The occulted death
The paintings of the battlefields are not only commissioned by the Emperor to magnify his victories (even if one finds in Versailles only one battle of Waterloo painted under the Second Empire in a “Quite naughty”, according to the appreciation of Frédéric Lacaille, the curator in charge of paintings from the XIXe century). It is sometimes a little more subtle.
The Battle of Eylau, which took place during the Polish campaign in February 1807 near the village of Preussich-Eylau (now Bagrationovsk, in Russia) is distinguished first by its terrible toll: 5,000 to 7,000 killed on the side. Russian, 2,700 on the French side. A few days later, in the Bulletin of the Grand Army, published in the official press organ of the empire, The monitor, readers could read these lines from Napoleon, quoted by historian Thierry Lentz (1): “A father who loses his children tastes none of the charm of victory. When the heart speaks, glory has no more illusions. “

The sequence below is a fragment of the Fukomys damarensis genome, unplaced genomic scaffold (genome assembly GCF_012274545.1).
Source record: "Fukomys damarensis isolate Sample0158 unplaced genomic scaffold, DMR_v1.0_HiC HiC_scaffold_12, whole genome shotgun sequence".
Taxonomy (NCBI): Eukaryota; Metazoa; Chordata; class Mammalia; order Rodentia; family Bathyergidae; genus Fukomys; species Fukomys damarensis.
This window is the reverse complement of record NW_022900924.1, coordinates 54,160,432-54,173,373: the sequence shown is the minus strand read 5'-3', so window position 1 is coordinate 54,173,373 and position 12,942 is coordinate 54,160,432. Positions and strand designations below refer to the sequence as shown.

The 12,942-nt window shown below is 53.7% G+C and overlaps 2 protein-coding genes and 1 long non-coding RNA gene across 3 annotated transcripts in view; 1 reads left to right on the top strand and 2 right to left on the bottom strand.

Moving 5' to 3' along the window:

Very quickly, the Emperor asked his Director General of Museums, Dominique Vivant Denon, to organize a competition to represent ” the slaughter “. A sketch was made to guide the painters who all made similar compositions: Napoleon victorious – since he had remained master of the field – and compassionate; the “father” going into contact with his wounded “children”.
It is Antoine-Jean Gros who won the competition, as often. But the version presented by Charles Meynier is perhaps even more interesting. In the foreground, the corpses are naked. We do not know if they are French or Russian. Death is not euphemized or magnified here. She is portrayed in a direct, raw and strangely contemporary manner. Undoubtedly one of the reasons why Charles Meynier did not win the order.